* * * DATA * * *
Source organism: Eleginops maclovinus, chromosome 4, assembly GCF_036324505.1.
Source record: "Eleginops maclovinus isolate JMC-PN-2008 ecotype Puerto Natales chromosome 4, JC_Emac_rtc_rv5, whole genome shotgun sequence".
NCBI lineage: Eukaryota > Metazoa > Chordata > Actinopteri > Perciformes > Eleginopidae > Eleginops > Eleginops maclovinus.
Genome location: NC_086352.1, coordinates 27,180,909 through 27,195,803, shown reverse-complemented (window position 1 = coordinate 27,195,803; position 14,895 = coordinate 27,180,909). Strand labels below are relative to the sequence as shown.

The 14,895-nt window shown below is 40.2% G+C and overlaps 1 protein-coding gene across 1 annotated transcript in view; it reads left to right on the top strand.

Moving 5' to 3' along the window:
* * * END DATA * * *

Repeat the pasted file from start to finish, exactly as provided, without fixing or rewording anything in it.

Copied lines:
Source organism: Eleginops maclovinus, chromosome 4, assembly GCF_036324505.1.
Source record: "Eleginops maclovinus isolate JMC-PN-2008 ecotype Puerto Natales chromosome 4, JC_Emac_rtc_rv5, whole genome shotgun sequence".
NCBI lineage: Eukaryota > Metazoa > Chordata > Actinopteri > Perciformes > Eleginopidae > Eleginops > Eleginops maclovinus.
Genome location: NC_086352.1, coordinates 27,180,909 through 27,195,803, shown reverse-complemented (window position 1 = coordinate 27,195,803; position 14,895 = coordinate 27,180,909). Strand labels below are relative to the sequence as shown.

The 14,895-nt window shown below is 40.2% G+C and overlaps 1 protein-coding gene across 1 annotated transcript in view; it reads left to right on the top strand.

Moving 5' to 3' along the window: